Late in the afternoons or early in the mornings, particularly in winter, deer are seen nibbling on the bright green grass close to the same small parking lot too. There’s a little cluster of trees and bushes down by a neighbor’s fence, perhaps 15 feet from the pavement, and you sometimes find an entire family of deer enjoying pre-prandials.
Not wild, but fun for kids, are the goats which belong to the homeowner living to the right of Belgatos Park. Walk up the hill on the asphalt path and you will hear them, and then, most likely, you will smell them. They are cute! You can’t touch the two goats, but it’s always a delight to see something so unusual a stone’s throw from a regular neighborhood.
Continue up the hill on the paved path and you will see the usual assortment of small creatures – squirrels, birds, lizards, and possibly more. Possum and racoons abound. My husband, who hikes there frequently, saw a bobcat close to the playground on the trail there. We’ve seen deer many, many times. Jim has seen coyotes as well. Watch for poison oak, rattle snakes, ticks and black widow spiders: these are a part of nature you want to know about, but not encounter first-hand. Ditto that for the mountain lions who inhabit this land and have been known to walk down past Belwood and into Cambrian Park too. Pay attention.
As you climb, the views become increasingly more lovely with knotted oak and manzanita trees shading the trails, sometimes redwoods too, grassy spots emerging from time to time around bends, and glimpses of the valley below peeking through the openings in the skyline. Most days, the sky is a bright blue with only a few clouds dotting the horizon for interest’s sake. Some days, though, we have a “heat inversion” and there’s a lid of air sitting atop our valley, holding in what would normally blow off with breezes from the San Francisco Bay each afternoon at around 4pm. That lid keeps the heat – and the poor air – trapped. When that happens, the sky turns a disgusting shade of brown or taupe. When you see it, you don’t need to hear the advisory that it is a “spare the air” day. Luckily, the air has gotten cleaned up considerably since I was a teenager here in the 70’s. In any event, the view won’t lie. You’ll know, when you get a little elevation, how the environment is doing that day. No need to read about it online or in print. Take a hike, and you’ll see for yourself.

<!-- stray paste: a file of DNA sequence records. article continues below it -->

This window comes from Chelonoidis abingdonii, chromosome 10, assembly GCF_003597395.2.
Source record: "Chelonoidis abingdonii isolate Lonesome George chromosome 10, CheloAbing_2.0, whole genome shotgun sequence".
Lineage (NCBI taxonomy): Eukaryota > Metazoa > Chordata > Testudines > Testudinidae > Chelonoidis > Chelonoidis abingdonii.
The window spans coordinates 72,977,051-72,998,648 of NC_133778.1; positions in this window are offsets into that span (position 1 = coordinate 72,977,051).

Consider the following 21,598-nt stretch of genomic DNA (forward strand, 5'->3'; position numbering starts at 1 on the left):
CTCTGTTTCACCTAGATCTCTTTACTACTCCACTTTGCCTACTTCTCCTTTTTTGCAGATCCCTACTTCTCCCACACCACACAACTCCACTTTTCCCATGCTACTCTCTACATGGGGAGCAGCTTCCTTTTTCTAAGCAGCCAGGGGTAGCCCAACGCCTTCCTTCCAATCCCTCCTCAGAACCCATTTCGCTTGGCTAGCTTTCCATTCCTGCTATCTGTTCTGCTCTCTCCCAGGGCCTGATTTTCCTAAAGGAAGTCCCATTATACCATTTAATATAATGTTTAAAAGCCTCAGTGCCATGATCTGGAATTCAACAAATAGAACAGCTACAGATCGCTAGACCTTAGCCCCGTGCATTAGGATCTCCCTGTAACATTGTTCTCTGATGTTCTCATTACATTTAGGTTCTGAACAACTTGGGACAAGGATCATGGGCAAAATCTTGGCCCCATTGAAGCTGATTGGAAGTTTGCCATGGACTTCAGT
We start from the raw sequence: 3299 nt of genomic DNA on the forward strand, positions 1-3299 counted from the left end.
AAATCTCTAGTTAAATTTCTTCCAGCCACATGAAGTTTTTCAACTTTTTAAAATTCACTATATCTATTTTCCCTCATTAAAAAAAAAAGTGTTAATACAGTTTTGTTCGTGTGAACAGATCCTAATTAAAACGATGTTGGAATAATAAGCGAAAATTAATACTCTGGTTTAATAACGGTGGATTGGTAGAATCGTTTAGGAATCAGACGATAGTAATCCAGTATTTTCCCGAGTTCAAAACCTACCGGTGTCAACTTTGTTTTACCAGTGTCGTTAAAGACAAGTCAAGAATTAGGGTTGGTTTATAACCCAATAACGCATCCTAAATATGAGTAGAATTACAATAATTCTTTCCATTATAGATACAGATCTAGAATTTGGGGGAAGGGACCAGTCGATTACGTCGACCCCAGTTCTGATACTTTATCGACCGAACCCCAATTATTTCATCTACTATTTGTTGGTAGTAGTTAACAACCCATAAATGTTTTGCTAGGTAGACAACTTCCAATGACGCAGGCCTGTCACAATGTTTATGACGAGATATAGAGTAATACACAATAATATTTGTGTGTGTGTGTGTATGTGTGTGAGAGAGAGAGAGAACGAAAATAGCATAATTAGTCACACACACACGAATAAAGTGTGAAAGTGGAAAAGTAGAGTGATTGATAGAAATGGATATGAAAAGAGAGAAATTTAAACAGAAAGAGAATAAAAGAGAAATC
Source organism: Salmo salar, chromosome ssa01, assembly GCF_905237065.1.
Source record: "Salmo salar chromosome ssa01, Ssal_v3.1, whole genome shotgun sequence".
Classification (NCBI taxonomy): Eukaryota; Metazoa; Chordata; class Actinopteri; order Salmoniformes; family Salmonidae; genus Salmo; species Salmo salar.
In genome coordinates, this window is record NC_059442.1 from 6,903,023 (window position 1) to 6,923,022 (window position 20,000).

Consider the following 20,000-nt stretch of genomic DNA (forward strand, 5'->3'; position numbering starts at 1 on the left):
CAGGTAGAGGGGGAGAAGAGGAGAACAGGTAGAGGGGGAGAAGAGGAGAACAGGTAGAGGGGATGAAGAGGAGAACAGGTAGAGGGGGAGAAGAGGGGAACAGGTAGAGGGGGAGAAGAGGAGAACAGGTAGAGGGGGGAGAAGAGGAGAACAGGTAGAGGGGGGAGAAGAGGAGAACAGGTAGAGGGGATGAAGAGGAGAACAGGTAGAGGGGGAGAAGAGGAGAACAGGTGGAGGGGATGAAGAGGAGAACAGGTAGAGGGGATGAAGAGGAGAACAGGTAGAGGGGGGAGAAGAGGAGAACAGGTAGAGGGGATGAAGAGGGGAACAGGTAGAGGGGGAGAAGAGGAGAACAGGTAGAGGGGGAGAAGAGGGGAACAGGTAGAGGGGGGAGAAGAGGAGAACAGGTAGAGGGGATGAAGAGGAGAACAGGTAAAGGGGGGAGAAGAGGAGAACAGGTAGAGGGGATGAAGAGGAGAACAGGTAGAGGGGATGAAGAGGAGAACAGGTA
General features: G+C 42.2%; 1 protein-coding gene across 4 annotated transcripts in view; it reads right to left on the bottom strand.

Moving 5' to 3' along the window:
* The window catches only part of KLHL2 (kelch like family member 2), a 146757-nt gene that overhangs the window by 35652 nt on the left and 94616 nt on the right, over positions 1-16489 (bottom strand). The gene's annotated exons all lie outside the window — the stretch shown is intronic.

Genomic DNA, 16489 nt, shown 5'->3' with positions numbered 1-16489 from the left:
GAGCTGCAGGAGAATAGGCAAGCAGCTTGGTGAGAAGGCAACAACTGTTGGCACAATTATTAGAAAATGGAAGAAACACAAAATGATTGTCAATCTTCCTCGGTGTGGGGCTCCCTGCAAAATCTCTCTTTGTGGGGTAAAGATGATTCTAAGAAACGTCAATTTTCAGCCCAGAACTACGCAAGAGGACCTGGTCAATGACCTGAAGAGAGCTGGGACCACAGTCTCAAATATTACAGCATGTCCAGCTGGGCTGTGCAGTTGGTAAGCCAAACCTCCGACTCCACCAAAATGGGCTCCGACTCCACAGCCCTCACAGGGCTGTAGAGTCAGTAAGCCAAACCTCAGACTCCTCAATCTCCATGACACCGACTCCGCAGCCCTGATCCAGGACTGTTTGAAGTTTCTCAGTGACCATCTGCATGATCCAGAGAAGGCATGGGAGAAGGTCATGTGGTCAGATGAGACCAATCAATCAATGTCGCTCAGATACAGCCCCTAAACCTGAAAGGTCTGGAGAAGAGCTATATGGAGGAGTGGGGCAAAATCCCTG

Where will you go? Depending on which path you choose, you may end up at the top of Harwood Road or you could be on Santa Rosa Drive. As mentioned, Belgatos Park also connects with the Heinz Open Space Preserve and The Santa Rosa Open Space Preserve so there are a myriad of possibilities. No matter which path you take, it will be scenic. You may run into mountain bikers or folks on horseback. Or you may get up close and personal with some wildlife. I do suggest long pants and shoes, not flip flops – just last week, our daughter came home from a hike with a tick who decided to hitch a ride. Since Belgatos Park touches the suburbs, it’s easy to ignore the fact that it is basically untamed land and, as my buddy (a Realtor and fellow blogger) Steve Leung points out, we are then encroaching on their space. So realize where you are and pay attention. I happen to think the park is a very photogenic place, so my other suggestion is bring a camera along too.